Divide flowering perennials at the proper time
Whether it is kids at a party or an entire nation, it seems things divide us. In the Old Testament, when Abraham and Lot decide to divide the land of Canaan, Abraham cuts the land in two and Lot gets first choice. So was born the divide and share, where one child cuts the cake and the other gets to choose the first piece.
And dividing plants is really a piece of cake. You can divide and share many perennial flowers, including Bee Balm (Monarda), daylilies (Hemerocallis), herbaceous peonies, Basket-of-Gold (Aurinia saxatilis) and tall garden phlox (Phlox paniculata hybrids). While most perennials need to be divided only once every three to five years, others such as chrysanthemums and asters might need to be separated more often.
Late summer and early fall are the best times to divide these. Besides giving you new plants to share, dividing perennials keeps plant sizes manageable and often rejuvenates them for many more years of bloom. For best results, divide spring- and summer-blooming flowers in the fall, and divide fall-blooming perennials in the spring. Because digging, dividing and transplanting is hard on a plant, it is best to do it when they are not blooming. This way the plant can devote all its energy to growing new roots and leaves. You can divide plants from late summer up to about a month before your first hard freeze in the fall.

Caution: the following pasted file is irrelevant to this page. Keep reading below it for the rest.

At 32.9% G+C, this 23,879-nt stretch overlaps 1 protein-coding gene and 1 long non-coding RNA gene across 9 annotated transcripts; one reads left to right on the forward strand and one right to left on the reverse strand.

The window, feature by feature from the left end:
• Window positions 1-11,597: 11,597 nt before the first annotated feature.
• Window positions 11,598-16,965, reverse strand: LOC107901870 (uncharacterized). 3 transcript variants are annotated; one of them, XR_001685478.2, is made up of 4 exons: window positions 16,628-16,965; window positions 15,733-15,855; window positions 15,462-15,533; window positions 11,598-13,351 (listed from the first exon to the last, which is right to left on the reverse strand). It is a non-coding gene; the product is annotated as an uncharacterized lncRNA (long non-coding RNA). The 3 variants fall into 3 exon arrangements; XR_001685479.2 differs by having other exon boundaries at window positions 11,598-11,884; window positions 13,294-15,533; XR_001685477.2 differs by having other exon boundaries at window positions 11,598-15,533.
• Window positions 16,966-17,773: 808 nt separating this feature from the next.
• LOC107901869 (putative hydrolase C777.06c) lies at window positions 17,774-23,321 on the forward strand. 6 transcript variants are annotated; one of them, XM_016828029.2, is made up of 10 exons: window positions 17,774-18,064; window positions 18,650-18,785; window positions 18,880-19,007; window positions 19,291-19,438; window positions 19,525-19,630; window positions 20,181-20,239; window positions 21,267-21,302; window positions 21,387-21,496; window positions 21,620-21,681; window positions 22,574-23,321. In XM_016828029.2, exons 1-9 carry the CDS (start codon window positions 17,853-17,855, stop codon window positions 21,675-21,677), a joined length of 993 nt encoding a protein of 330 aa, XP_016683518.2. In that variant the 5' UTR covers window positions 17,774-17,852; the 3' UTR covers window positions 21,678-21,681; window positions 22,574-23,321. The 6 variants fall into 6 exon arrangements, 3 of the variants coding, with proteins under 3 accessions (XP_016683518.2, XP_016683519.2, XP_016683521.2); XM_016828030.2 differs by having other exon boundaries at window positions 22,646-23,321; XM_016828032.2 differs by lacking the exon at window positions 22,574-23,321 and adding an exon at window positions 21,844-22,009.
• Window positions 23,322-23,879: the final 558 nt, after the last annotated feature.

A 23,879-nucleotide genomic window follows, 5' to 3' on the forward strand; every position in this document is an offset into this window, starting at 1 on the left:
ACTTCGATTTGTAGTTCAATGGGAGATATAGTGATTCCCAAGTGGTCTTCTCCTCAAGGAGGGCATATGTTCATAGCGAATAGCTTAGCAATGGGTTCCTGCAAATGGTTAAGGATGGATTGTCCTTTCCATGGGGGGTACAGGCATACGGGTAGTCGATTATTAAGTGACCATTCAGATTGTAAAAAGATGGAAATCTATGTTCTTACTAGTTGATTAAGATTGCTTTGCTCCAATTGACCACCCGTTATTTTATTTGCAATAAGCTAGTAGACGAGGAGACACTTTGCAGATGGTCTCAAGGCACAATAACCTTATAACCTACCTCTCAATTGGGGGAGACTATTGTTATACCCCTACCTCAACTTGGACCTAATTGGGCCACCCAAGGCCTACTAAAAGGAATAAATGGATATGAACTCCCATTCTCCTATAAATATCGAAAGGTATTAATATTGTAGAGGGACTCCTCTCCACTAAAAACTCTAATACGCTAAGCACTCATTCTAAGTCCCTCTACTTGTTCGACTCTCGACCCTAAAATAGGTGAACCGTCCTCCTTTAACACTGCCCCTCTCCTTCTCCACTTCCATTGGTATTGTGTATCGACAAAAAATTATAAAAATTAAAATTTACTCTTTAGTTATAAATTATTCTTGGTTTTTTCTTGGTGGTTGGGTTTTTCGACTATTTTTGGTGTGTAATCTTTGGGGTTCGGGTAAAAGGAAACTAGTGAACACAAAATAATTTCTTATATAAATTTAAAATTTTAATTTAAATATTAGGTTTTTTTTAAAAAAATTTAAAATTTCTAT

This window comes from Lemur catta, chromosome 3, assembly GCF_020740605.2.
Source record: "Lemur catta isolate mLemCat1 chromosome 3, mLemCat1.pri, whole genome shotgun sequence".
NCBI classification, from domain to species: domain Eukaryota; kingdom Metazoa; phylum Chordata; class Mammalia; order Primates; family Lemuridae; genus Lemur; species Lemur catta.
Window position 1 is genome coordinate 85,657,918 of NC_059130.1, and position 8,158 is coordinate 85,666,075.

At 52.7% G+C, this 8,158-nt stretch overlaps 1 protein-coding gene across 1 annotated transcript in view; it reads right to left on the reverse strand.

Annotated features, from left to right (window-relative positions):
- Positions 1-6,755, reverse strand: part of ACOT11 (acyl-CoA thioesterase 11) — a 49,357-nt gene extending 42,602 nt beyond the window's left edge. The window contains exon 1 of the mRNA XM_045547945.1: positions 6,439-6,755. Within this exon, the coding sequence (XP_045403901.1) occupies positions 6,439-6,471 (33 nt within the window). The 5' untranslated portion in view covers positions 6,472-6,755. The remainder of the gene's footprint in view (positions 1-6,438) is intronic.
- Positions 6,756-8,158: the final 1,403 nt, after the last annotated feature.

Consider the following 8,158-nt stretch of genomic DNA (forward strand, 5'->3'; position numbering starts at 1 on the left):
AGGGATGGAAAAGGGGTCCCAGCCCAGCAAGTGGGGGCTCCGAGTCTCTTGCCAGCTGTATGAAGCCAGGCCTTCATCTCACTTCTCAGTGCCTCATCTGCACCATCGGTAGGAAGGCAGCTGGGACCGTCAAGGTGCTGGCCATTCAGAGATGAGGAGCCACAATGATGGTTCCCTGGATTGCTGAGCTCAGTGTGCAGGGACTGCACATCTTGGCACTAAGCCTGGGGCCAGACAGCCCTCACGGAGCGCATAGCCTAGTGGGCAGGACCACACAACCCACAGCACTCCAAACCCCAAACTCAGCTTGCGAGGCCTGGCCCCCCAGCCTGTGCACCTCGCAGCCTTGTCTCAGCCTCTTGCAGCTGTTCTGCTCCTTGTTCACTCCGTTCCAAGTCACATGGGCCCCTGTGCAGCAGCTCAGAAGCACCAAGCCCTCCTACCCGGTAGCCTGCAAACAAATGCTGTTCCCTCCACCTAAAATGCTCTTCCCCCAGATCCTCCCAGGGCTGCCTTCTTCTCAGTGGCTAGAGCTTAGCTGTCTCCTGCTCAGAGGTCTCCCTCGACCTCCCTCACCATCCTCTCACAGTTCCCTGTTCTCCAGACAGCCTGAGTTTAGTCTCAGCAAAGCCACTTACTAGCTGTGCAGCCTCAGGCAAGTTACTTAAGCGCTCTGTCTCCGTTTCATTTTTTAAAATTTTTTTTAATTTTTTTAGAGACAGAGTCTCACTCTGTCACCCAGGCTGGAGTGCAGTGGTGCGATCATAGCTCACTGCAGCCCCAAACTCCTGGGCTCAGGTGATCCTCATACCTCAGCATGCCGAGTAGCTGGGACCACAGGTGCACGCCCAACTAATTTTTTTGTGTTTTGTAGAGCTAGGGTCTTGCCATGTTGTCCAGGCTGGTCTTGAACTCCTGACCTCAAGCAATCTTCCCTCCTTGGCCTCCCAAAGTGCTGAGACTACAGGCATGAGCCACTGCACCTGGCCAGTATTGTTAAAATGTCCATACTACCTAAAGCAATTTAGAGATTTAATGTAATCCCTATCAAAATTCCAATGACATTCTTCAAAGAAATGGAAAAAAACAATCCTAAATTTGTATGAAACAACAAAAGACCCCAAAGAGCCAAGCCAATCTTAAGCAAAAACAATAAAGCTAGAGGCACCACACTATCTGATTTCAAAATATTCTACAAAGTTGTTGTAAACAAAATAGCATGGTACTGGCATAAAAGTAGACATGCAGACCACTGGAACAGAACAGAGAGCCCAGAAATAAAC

A day before dividing perennials, water them thoroughly. Cut out any dead or diseased leaves and stems. You can even cut the entire plant down to just six inches high to make it easier to handle. Use a garden fork to dig up the old clumps. Be sure to cut around all four sides of the plant so you can easily lift it from the ground. With a sharp, clean knife, cut the main crown or root mass into several pieces.
Make sure each piece has part of the crown along with several buds or “eyes,” along with as many of the roots as you can muster.
Immediately plant these divisions into a new garden bed. Add compost, peat moss and slow-release organic fertilizer to the new bed. Plant the new divisions so the buds or eyes are covered by just two inches of soil.
Tamp the earth down firmly and water immediately. Water again each day for a few more days, but don’t get the ground soggy. Mulch heavily to prevent them from being pushed out of the ground by alternate freezing and thawing (heaving) during the winter. Use a loose mulch such as straw or leaves.
Some perennials are best left alone and never divided. No need to dig up and separate clumps of baby’s breath (Gypsophila), butterfly weed (Asclepias), candytuft (Iberis sempervirens), Oriental poppies (Papaver orientale), and columbines (Aquilegia).
Finally, for best results, divide and plant perennials on overcast days, and perhaps keep them in a bucket of water until planted. You can also cut back on the foliage so it is about the same size as the roots, or the new plants won’t be able to draw enough water for the remaining leaves. If the weather is extremely hot, you may even want to put up some temporary shade over the new transplants.Divide your flowering perennials and you will have plants to share, and even enough so everyone gets a choice. Whether sharing plants, birthday cake or entire kingdoms, dividing and sharing can somehow bring us together.